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Scholar of the month: Hans Spemann

* 27.06.1869 in Stuttgart              † 12.09.1941 in Freiburg im Breisgau

1891      Study of human medicine in Heidelberg
1893      Transition to Munich
1894      Transition to Würzburg
               Conferral of a doctorate and assistantship
1898      Postdoctoral lecture qualification
               Private Lectureship
1903      Research abidance at the Stazione Zoologica in Naples (Italy)
1904      Professorship for universal zoology
1908      Professorship in Rostock
1914      Leadership of the department of evolutionary mechanics at the Kaiser Wilhelm Institute for Biology
               Honorary professor
1919      Professorship in Freiburg
1937      Retirement

Starting with the Scholar of the month May 2018, the Universitätsarchiv wants to especially honor the Nobel Prize winners of the Alma Julia throughout the next year. The first one is Hans Spemann, who was awarded with the Nobel Prize in 1935 for his work on regional differentiation.

Various steps

After getting his A-levels at the Eberhard-Ludwigs-Gymnasium in Stuttgart in 1888, the young Spemann was not immediately eager to follow an academic career. At first, he started an apprenticeship as a bookseller in the store of his father, which was interrupted by his military service in 1890. Only after going on a language study travel to Lausanne in 1891, he enrolled for the study of human medicine in Heidelberg. As a student, he first transferred to Munich and afterwards to Würzburg, where he later has been receiving his first professorship. The motivation for his transition to the JMU was Spemanns admiration for the work of Theodor Boveri, who also became his lecturer and doctoral advisor.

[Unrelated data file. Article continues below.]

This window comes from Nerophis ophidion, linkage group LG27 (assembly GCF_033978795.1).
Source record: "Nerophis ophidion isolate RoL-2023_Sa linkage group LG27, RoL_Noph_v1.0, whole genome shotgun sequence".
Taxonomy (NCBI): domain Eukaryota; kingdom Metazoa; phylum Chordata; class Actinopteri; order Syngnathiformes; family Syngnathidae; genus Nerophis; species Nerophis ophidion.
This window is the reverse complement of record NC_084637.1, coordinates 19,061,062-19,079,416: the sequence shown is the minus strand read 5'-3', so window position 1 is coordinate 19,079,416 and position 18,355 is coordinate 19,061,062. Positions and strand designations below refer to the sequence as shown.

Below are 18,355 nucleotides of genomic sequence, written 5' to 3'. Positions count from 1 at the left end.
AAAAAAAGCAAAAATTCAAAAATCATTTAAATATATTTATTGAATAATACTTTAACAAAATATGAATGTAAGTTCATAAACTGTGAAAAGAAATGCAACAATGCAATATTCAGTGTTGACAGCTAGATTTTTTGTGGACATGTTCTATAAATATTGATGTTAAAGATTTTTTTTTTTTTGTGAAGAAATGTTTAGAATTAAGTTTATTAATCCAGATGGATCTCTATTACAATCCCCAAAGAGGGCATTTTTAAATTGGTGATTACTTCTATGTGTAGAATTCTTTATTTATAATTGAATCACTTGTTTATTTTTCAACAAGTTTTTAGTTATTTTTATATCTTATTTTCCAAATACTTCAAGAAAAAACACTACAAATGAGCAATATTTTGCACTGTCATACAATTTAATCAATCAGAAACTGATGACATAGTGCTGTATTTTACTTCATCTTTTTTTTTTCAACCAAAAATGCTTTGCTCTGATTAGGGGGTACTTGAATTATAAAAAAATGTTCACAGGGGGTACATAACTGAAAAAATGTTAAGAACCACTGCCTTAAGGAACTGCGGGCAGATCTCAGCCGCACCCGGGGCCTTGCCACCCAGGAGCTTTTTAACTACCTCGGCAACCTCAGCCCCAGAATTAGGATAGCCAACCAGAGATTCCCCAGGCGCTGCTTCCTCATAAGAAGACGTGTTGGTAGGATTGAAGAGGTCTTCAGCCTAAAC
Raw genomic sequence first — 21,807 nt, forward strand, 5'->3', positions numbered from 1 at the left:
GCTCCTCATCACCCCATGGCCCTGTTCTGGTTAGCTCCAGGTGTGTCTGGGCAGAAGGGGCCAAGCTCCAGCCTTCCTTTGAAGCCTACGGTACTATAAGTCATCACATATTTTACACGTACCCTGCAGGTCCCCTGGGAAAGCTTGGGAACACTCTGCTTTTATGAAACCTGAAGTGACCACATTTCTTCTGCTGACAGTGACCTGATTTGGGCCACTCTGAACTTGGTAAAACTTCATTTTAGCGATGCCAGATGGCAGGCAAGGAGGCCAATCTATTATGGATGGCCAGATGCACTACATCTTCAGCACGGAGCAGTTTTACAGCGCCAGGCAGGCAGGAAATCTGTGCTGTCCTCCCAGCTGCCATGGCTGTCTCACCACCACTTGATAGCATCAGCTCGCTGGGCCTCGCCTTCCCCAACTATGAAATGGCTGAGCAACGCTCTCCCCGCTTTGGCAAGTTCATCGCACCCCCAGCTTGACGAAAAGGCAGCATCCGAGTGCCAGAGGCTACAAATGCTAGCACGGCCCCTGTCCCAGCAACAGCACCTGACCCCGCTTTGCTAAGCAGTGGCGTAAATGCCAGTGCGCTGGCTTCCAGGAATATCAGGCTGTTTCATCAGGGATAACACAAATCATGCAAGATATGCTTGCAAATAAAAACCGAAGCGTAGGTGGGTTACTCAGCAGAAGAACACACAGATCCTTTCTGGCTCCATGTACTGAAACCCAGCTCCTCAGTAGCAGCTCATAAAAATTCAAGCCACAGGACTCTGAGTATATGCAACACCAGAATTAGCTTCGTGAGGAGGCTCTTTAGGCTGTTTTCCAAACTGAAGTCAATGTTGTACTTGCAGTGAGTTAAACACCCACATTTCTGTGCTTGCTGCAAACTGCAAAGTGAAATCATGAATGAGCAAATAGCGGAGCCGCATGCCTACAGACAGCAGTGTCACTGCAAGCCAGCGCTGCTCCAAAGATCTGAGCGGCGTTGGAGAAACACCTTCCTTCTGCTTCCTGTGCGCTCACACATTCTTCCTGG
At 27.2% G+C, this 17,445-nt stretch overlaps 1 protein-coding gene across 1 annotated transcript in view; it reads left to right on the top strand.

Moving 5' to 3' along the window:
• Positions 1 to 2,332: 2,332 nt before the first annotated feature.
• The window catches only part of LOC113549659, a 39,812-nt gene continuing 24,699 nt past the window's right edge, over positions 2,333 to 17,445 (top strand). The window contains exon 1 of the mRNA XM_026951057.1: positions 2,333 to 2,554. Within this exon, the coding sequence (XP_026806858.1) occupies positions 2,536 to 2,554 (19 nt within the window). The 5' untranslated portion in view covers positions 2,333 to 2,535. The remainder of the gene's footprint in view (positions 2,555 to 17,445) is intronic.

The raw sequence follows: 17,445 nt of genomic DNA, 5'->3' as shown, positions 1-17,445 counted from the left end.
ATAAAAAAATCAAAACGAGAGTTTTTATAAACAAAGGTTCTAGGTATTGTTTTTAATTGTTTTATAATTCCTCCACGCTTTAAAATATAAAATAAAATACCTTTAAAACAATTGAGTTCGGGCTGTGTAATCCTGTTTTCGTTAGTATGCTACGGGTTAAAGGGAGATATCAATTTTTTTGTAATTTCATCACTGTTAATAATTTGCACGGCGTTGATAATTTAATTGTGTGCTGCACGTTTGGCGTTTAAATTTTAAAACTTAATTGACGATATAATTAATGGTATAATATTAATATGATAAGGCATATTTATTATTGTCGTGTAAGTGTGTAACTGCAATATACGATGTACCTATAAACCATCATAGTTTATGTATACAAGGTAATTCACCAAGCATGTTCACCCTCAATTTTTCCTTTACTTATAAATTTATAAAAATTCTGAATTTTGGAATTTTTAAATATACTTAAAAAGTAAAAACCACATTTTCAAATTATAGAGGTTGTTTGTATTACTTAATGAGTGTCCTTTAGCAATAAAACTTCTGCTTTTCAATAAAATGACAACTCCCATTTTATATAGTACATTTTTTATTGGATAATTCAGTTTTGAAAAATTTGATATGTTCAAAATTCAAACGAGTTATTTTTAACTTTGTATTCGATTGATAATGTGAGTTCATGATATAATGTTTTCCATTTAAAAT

Nobel Prize for Regional Differentiation

Spemanns greatest scientific success was the discovery of the regional differentiation. Together with Hilde Mangold, he proved with an experiment, that cells are not determined to a specific spot until a certain point at the embryonic development. For his research he transplanted cells from one spot on the embryo to another.  The transplanted cells now developed according to their new position, not corresponding to their origin. Responsible for this effect is a certain kind of cell, which organizes the development of other group of cells, and therefore act as an organizer. For his research, he was nominated for the Nobel Prize in Physiology or Medicine six times, before he finally was awarded in 1935.

Unexpected problems with the doctoral thesis

Scientific research can be really annoying – despite being highly successful later on, Spemann faced unexpected problems, when it came to the topic of his doctoral thesis: The research on the reproductive behavior of tapeworms was met with disgust by the straitlaced kin of his fiancée, which then threatened to prevent the marriage. Thanks to the doughty advocacy of his doctoral advisor, Theodor Boveri, for the extraordinary scientific standard of the paper and the rather liberal reinterpretation of the topic on a philosophic common denominator (“About the paradox”) by a cousin of the fiancée, Spemann was allowed to finally marry her.

Recommended Reading:

Spemann, Hans: Forschung und Leben, Stuttgart 1943.
Sander, Klaus: Hans Spemann (1869–1941): Entwicklungsbiologe von Weltruf, in: Biologie in unserer Zeit 15 (1985), S. 112–119.

Literature of Hans Spemann:

Spemann, Hans/Mangold, Hilde: Über Induktion von Embryonalanlagen durch Implantation artfremder Organisatoren, in: Archiv für mikroskopische Anatomie und Entwicklungsmechanik 100 (1924), S. 599–638.
Spemann, Hans: Über die Entwicklung des Strongylus paradoxus, Würzburg 1895.